Book Review: Finlay Donovan Rolls The Dice (Finlay Donovan, #4) by Elle Cosimano

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Finlay Donovan Rolls The Dice (Finlay Donovan, #4)  by Elle Cosimano opens with Finlay Donovan and her nanny, Vero, planning a trip to Atlantic City to pay off some debts, find Javi, and retrieve a stolen car.  But first, they come up with a cover story that backfires miserably.  Finlay and Vero have to be clever and sneaky to accomplish what they set out to do, but will they have to come clean? Thank you, NetGalley, for the Advanced Readers Copy (ARC) of Finlay Donovan Rolls The Dice (Finlay Donovan, #4) by Elle Cosimano.  This is one of the books I was most excited about being able to read before it was in stores.  I received the eBook for free in exchange for my honest review. The fourth installment picks up where the last book ended and ties up the loose ends from Finlay Donovan Knocks Them Dead (Finlay Donovan, #3)  . . . so much so that I thought that this was going to be the last book in the series.  However, Finlay Donovan Rolls The Dice ends up having a couple of cliffhangers,

Book Review: All The Missing Girls by Megan Miranda

All the Missing Girls starts off in the present day, jumps two weeks ahead, and then starts going backwards one day at a time.  From there it goes back to present day and then three months into the future. I'm not sure how I felt about the structure of the book. I didn't particularly care for the format, but if she had told it any other way, we would have know the entire plot, with the exception of the ending, within the first half of the book.

megan mirandaBecause of the way Megan Miranda wrote the book, it started off slowly and maintained the slowness through out most of the book. It wasn't until the last third of the book that it got really interesting. At that point, I had trouble putting it down, which is the reason I gave it 3 stars out of 5.

As far as the characters go, I didn't feel like we really got to know any of them. They seemed so two dimensional. Even with them being two dimensional, I found both Daniel, Corrine, and Annaleise to be very unlikable. I had mixed emotions about Nic and Everett until the very end and ended up disliking both of them. In my opinion, the only likable character throughout was Tyler.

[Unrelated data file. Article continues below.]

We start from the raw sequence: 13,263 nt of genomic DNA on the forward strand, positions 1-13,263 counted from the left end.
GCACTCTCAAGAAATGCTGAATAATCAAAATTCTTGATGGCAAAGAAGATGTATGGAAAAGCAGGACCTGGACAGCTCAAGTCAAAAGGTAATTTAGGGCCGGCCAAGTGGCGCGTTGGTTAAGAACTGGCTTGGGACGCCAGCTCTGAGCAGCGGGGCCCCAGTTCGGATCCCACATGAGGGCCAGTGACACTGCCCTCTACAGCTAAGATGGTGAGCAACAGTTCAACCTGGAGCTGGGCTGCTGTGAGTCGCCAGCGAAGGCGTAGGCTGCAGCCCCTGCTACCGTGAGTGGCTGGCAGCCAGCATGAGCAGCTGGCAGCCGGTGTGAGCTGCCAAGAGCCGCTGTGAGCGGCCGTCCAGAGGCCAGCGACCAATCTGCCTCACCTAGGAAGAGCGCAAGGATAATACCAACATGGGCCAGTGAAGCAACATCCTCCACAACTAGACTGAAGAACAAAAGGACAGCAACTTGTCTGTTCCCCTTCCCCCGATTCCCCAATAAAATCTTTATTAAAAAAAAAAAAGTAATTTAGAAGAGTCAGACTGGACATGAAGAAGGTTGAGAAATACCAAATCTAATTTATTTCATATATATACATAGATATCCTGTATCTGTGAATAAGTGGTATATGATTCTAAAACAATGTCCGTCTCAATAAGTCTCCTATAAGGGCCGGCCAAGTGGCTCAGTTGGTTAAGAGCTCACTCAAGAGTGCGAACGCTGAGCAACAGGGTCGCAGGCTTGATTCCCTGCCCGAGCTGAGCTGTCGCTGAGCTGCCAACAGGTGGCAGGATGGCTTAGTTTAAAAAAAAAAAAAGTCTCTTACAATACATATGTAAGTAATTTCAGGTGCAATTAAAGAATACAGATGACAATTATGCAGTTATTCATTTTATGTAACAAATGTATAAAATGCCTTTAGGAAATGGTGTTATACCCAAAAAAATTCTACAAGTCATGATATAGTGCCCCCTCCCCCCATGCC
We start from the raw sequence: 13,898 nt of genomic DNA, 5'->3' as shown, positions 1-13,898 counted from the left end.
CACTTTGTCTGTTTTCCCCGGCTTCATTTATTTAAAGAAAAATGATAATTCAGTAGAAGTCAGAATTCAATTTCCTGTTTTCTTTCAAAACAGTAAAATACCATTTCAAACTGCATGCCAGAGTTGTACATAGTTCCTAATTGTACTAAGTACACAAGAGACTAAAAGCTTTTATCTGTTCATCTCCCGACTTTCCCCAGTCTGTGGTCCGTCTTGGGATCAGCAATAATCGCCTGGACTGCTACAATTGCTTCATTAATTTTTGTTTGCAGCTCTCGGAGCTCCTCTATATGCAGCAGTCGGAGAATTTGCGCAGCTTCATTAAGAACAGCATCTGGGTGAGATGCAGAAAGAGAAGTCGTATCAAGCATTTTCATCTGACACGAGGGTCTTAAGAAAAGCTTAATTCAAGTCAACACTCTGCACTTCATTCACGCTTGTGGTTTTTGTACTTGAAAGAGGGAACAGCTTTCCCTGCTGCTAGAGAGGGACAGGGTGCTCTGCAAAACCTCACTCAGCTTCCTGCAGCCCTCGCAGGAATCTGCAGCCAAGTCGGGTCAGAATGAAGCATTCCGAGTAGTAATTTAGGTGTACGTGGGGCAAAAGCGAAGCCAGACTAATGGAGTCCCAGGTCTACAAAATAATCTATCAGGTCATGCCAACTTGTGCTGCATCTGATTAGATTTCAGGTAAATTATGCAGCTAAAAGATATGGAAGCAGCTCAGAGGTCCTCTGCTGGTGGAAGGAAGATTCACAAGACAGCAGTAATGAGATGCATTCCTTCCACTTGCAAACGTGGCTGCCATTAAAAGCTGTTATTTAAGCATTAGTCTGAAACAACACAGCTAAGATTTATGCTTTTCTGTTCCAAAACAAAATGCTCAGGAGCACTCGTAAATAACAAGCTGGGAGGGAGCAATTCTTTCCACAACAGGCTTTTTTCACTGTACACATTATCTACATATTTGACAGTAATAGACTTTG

What was a bit disappointing was the reasoning behind and how Corrine went missing the decade before. It just seemed a bit off like there was more to the story that ended up getting edited out. Annaleise Carter was the alibi to all of the suspects in Corrine's case, and Annaleise was the second girl to go missing in the book. I expected there to be more than two girls missing, so I felt like the title was a little misleading.

I think the author was trying for this to be a psychological thriller, but it just doesn't cut the mustard for me. It was more of a romantic thriller when it is all said and done. Part of the reason I say this is there wasn't much detail into the investigation towards the end of the book and rushed into a romance. Although this novel is targeting adults, I felt like it was more geared toward high school or college age students . . . more of a mature young adult novel.

Synopsis:  Nicolette Farrell receives a phone call from her brother Daniel asking her to come home. The bills for their father's care at the nursing home are becoming too large, and they need to prepare their childhood home to sell. Back in Cooley Ridge, Nic's past comes back to haunt her when Annaleise Carter, a neighbor, goes missing, which reopens another case from a decade ago when another girl, Corrine, went missing under similar circumstances.

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